Experiential Avoidance vs. Acceptance

One way to counter the effects of experiential avoidance and begin to gradually shift your mindset is through the process of acceptance. It’s important to remember that acceptance does not necessarily equal approval. Rather, acceptance facilitates the creation of fresh mental and emotional space for internal experiences (i.e., thoughts, emotions, or sensations) that may be unpleasant or uncomfortable. In a way, this newfound space for previously suppressed experiences can be a powerful step towards decreasing unnecessary suffering. It is within this new space that you will begin to have room to begin working with your present moment circumstances just as they are… warts and all.

How to Practice Acceptance & Cognitive Defusion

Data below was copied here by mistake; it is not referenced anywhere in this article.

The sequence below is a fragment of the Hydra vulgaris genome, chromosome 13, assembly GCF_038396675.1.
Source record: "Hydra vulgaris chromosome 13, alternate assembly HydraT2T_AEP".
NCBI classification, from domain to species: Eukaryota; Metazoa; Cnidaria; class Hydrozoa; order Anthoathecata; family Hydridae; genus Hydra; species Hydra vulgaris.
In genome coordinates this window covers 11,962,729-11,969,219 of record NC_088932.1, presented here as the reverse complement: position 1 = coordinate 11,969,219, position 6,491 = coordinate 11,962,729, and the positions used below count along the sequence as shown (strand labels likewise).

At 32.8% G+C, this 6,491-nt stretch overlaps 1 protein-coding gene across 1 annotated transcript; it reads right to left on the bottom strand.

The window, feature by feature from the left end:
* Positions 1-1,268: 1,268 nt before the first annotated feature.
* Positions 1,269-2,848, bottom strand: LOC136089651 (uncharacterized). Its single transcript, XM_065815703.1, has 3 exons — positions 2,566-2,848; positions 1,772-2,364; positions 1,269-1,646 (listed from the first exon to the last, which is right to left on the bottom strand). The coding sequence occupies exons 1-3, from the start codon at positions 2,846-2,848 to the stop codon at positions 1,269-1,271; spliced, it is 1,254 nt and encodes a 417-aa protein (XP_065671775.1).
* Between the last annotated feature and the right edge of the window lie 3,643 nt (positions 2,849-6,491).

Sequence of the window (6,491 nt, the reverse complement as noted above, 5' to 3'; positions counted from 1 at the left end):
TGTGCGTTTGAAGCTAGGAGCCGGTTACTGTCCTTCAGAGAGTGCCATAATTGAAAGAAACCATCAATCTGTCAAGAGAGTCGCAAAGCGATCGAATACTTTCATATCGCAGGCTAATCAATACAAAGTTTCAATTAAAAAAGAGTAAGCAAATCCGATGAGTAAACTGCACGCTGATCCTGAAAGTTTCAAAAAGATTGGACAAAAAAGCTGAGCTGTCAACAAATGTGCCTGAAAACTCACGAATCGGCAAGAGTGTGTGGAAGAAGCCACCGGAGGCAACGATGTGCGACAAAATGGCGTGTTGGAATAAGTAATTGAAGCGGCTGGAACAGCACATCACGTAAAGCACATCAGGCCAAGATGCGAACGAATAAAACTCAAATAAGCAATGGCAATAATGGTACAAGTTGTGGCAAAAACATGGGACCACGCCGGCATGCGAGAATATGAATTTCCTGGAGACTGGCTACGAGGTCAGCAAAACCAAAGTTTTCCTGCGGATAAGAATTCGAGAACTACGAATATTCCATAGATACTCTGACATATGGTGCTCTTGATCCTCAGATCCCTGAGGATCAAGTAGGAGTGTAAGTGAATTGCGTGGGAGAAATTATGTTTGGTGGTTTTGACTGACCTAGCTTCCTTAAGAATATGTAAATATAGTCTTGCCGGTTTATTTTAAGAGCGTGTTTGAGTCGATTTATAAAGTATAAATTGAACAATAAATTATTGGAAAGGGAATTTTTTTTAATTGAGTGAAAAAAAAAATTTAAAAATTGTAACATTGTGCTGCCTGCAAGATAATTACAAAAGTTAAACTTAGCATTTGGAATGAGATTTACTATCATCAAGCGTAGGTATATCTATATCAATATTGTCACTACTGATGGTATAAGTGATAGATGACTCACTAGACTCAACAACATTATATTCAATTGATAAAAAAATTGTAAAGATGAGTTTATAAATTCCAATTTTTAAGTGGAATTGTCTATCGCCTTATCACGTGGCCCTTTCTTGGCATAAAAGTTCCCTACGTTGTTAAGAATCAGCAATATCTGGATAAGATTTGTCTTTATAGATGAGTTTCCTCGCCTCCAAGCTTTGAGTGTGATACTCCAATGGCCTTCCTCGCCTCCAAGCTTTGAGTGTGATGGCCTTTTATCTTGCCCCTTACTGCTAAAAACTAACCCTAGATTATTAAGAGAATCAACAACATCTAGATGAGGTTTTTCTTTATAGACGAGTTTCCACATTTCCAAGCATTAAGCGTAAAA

Try reading through these strategies for practicing acceptance and cognitive defusion. Notice what ideas resonate with you as personally meaningful or doable:

  • Allow thoughts and emotions to occur without the impulse to take immediate action.
  • Acknowledge difficulties or struggles in your life without minimizing or avoiding them.
  • Mindfully observe how you internally talk to yourself during difficult moments.
  • Take a step back from your internal dialogue… ask yourself what evidence you have to support any negative self-talk.